A year on from the floods, Helen Groom asks insurance insiders to judge the industry’s response to the crisis and outlines the lessons that have been learnt.

Twelve months ago, the insurance industry was faced with approximately 180,000 claims from the floods that hit the UK. Not only was the damage devastating for householders and businesses, but the total cost of claims is estimated to be around the £3bn mark.

The 2007 floods put an enormous strain on the insurance industry, which dealt with an estimated 130,000 domestic, 30,000 commercial and 20,000 motor claims, according to the ABI.

Dealing with any major claim involves many people and companies, all part of an established supply chain. The floods generated a deluge of claims, but with many links in a complicated chain of claims management and suppliers, did the system stand up to the pressure, and what has the industry learned since?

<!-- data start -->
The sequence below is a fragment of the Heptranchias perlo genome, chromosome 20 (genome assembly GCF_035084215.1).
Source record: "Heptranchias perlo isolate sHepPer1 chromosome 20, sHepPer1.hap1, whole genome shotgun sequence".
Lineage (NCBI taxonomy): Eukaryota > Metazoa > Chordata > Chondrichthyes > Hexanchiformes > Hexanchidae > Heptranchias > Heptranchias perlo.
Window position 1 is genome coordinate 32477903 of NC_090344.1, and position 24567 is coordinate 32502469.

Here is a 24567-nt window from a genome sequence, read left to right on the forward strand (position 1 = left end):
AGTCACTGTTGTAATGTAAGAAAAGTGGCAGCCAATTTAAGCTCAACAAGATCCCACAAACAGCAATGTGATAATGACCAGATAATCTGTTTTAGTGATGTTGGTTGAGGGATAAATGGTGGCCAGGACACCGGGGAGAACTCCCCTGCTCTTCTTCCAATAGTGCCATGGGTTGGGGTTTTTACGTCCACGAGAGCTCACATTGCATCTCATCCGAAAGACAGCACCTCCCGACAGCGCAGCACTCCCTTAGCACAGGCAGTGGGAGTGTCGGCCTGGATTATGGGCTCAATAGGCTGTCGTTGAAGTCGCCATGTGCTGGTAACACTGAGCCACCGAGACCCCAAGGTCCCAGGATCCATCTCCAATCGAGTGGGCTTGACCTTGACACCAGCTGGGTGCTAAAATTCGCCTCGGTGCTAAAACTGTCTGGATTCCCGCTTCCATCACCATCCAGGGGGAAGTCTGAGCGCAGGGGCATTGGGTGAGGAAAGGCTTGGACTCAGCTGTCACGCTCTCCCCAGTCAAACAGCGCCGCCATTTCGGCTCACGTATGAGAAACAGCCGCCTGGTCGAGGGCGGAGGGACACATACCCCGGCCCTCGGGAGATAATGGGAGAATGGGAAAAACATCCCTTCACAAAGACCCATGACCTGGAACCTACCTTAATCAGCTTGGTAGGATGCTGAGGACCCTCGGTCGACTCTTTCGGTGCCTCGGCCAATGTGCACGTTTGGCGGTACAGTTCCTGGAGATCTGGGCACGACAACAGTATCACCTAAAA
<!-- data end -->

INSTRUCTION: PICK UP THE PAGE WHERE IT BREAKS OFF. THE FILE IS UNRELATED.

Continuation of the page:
“The industry did a tremendous job in how it coped with an unprecedented event,” says Biba technical services director Steve Foulsham. “When you think of the number of claims the insurers and brokers had to deal with in such a short space of time, that’s especially true.” And by May this year, around 96% of people who were affected by the floods were back in their own homes, he adds.

Foulsham’s positive outlook on the response to the floods is broadly shared by others within the industry. “The service provided to commercial clients and household clients was outstanding,” says Broker Network managing director Mark Wood. The geographical spread of the flooding caused some problems for all elements of the supply chain, with resources initially moved to the Hull and Sheffield area to cope with the first floods, and then shifted to the west of England to cope with the second event. Resources were very tightly stretched in all areas, with many operators bringing in additional equipment from other European countries to help cope with the strain.